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Homework Help: Sakurai, p. 59, Pr 1.6 - critique the proof

  1. Aug 20, 2010 #1
    1. The problem statement, all variables and given/known data
    Suppose that |i> and |j> are eigenkets of some Hermitian operator. Under what condition can we conclude that |i> + |j> is also an eigenket of A? Justify your answer.


    2. Relevant equations

    It seems that all that is needed is for "A" to be a linear operator and for |i> and |j> to have the same eigenvalue. Justification:

    A(u + v) = Au + Av (that's A's linearity at work)

    Au = u[0]*u
    Av = v[0]*v

    If we have u[0] = v[0] (matching eigenvalues), then:
    A(u + v) = u[0]*(u + v) = v[0]*(u + v)

    ...and thus:
    A(u + v) = [some common scalar]*(u + v)

    ...meaning (u + v) is eigenstate of linear operator "A".

    My question: qed?
     
  2. jcsd
  3. Aug 20, 2010 #2

    kuruman

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    For the eigenkets that you are considering, what is < i | j > equal to?
     
  4. Aug 20, 2010 #3
    If they are part of the same orthonormal basis, <i|j> ought to be equal to zero. I'll permit the assumption that since |i> and |j> have the same eigenvalues, they ought to be in the same basis.
     
  5. Aug 20, 2010 #4

    kuruman

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    Good. The problem is asking you under what conditions is the sum of two orthonormal eigenstates of A also an eigenstate of A? There is no "qed" here; qed implies that you need to show something. You need to specify the conditions and of course justify them. So what are the conditions and why? Your initial answer is not clear on that.
     
    Last edited: Aug 20, 2010
  6. Aug 20, 2010 #5
    I'd have to say the necessary and possibly-sufficient reasons are 1) for those eigenstates to have matching eigenvalues and 2) for the operator A to be linear.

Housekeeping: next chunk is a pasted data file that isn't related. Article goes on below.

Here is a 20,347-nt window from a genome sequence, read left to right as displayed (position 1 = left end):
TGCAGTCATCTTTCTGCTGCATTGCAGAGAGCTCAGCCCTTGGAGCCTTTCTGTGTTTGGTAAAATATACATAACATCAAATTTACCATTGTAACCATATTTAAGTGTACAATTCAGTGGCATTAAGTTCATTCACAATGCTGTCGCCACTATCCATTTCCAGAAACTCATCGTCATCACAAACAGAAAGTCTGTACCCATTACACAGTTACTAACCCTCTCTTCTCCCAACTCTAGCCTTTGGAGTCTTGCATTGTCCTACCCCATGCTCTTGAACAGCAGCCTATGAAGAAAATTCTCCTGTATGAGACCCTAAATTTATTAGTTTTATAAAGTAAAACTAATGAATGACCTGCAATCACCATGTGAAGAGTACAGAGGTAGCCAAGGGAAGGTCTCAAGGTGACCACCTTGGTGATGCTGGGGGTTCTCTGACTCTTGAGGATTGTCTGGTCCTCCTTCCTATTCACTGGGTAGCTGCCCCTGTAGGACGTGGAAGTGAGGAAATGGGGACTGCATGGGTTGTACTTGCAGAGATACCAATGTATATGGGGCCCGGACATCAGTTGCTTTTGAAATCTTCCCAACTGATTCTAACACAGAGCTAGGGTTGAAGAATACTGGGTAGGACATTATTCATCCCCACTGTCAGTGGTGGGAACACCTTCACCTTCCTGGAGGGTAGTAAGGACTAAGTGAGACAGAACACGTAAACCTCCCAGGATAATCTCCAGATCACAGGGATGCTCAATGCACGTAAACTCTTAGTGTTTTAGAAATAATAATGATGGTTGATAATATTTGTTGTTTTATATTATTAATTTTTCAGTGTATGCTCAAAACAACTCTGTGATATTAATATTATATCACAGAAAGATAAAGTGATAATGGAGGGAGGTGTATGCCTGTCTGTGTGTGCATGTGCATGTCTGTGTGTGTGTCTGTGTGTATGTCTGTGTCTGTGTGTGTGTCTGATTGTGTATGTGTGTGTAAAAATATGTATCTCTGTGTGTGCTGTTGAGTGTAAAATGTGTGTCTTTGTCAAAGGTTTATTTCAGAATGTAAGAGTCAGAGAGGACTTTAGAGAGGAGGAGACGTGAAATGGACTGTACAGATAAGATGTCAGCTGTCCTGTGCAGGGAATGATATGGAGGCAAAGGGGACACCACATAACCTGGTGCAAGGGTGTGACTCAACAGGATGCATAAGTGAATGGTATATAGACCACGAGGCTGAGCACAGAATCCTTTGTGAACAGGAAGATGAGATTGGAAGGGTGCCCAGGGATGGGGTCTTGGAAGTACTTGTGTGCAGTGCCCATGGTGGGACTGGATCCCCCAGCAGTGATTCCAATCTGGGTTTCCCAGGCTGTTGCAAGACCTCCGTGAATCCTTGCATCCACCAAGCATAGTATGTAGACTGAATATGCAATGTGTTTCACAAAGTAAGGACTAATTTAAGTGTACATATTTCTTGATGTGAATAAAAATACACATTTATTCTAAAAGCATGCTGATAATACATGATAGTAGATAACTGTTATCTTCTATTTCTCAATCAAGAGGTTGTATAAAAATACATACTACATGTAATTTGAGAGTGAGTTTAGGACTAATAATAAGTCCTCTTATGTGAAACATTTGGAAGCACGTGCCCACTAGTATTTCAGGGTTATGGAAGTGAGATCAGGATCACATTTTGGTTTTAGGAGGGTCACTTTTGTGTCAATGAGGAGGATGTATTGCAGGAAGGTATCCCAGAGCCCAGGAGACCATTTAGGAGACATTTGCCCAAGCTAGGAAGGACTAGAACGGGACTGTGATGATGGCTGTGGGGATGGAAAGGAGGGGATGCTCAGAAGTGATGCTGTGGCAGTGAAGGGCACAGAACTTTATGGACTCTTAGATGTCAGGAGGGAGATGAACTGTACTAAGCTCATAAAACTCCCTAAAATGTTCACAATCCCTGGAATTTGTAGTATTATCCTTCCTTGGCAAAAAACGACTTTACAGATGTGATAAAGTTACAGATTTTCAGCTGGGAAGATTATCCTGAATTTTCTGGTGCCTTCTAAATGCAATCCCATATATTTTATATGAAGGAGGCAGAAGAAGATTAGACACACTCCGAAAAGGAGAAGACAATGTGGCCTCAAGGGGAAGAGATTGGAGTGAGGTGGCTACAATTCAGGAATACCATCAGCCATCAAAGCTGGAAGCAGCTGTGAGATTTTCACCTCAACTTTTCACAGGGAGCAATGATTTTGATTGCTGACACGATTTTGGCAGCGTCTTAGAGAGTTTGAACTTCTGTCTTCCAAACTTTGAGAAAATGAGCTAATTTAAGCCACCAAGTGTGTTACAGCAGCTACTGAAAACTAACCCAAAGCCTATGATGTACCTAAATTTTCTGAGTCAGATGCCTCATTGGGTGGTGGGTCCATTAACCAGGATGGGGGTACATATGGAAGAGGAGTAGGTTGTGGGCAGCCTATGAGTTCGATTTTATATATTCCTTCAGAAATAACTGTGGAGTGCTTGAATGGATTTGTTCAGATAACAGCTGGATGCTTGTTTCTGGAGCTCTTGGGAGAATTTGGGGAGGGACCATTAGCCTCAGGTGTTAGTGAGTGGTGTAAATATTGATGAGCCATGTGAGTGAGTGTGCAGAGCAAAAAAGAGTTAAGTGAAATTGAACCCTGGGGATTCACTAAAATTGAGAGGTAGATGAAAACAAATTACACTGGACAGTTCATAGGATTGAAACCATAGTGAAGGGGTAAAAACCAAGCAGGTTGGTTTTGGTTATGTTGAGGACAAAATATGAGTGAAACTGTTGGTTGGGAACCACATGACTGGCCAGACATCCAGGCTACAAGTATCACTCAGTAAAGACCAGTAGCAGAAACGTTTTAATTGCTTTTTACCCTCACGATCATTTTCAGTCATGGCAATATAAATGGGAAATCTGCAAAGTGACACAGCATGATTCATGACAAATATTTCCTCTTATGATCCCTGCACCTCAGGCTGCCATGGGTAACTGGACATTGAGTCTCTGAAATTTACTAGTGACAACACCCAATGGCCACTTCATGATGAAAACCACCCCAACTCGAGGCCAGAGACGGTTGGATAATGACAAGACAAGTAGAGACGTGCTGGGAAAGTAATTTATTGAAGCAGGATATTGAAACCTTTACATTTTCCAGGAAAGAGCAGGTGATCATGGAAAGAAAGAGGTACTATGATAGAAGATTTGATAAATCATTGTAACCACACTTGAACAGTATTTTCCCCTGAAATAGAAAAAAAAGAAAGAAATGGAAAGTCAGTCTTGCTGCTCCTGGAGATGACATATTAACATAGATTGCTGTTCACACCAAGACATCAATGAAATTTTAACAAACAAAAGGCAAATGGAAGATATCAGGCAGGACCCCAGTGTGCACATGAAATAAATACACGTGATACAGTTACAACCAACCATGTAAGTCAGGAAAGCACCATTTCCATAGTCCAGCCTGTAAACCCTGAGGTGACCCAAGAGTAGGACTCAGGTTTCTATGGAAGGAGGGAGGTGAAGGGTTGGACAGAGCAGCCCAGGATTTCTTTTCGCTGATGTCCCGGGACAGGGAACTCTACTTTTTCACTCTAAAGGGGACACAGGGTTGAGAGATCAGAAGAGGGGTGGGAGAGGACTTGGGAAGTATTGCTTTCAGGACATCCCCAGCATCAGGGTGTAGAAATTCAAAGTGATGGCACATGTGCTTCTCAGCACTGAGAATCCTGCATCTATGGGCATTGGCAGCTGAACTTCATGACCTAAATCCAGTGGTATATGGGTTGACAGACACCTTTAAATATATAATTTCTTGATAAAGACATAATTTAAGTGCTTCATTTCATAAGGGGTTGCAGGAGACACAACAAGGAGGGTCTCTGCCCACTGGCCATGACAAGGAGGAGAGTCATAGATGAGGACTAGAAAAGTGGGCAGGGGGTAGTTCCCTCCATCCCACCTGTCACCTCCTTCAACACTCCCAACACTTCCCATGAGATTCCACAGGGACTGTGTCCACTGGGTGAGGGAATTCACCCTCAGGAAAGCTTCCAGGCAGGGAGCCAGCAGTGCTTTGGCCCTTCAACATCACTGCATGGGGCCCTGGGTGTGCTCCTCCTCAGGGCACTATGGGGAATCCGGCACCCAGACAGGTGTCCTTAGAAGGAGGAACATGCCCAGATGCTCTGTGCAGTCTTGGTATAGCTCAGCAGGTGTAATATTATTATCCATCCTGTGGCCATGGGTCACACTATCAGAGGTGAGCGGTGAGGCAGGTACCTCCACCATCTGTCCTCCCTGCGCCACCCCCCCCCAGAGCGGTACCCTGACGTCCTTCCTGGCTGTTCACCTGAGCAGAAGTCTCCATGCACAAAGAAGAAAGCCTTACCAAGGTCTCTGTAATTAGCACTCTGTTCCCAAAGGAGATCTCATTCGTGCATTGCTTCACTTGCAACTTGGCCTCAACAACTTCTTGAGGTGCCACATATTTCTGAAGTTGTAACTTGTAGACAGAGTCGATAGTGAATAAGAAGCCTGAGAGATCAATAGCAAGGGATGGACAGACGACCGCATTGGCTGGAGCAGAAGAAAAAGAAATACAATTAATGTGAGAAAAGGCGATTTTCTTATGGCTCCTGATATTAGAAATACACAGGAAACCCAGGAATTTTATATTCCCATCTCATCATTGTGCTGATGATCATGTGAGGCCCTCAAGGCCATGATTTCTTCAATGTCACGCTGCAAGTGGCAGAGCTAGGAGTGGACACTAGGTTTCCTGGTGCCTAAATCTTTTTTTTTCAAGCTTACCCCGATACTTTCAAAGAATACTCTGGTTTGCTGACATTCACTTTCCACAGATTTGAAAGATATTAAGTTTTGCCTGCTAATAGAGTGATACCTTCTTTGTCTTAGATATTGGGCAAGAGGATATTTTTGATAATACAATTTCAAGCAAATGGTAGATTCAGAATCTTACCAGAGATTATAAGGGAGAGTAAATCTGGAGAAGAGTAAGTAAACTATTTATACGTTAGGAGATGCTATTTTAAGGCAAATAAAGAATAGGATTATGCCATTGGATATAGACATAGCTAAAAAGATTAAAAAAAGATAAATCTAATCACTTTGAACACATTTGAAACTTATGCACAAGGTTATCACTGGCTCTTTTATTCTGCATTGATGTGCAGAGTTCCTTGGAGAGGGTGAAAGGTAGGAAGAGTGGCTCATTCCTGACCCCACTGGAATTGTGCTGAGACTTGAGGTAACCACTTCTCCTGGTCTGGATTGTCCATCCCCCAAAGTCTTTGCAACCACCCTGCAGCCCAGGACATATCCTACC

I said that before, but am I missing something? Or did my initial answer not clearly tout that as The Conditions? :-|

    We seem to be in a most dangerous situation where I am convinced a possibly-wrong answer is irrefutably correct :-|
     
  7. Aug 20, 2010 #6

    kuruman

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    Change "matching" to "identical" and you are correct. If A is the Hamiltonian, |i> and |j> would be degenerate states.
     
  8. Aug 20, 2010 #7
    Oh, with the same energy eigenvalues. This question makes sense now.

    Is there some subtle difference between "matching" and "identical" that I'm not aware of? I thought I could use the word "matching" in this case without dashing myself against some subtle technicality of a distinction. Perhaps not?


    Thank you very much for your help and patience : )
     
  9. Aug 21, 2010 #8

    kuruman

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    There is no subtle difference, except that the usage that I have seen includes "identical" and (sometimes) "the same" but not "matching." Therefore, I was not sure how you understood "matching." If I and my spouse are wearing "matching" clothes, it means something different from "identical" which is different from "the same" clothes.
     
  10. Aug 21, 2010 #9
    Oh, gotcha. I thought I missed a technicality, which I almost always do. I'm so bad with little details, and that just cost me a large amount of time over summer's research.

    Thanks again : )
     
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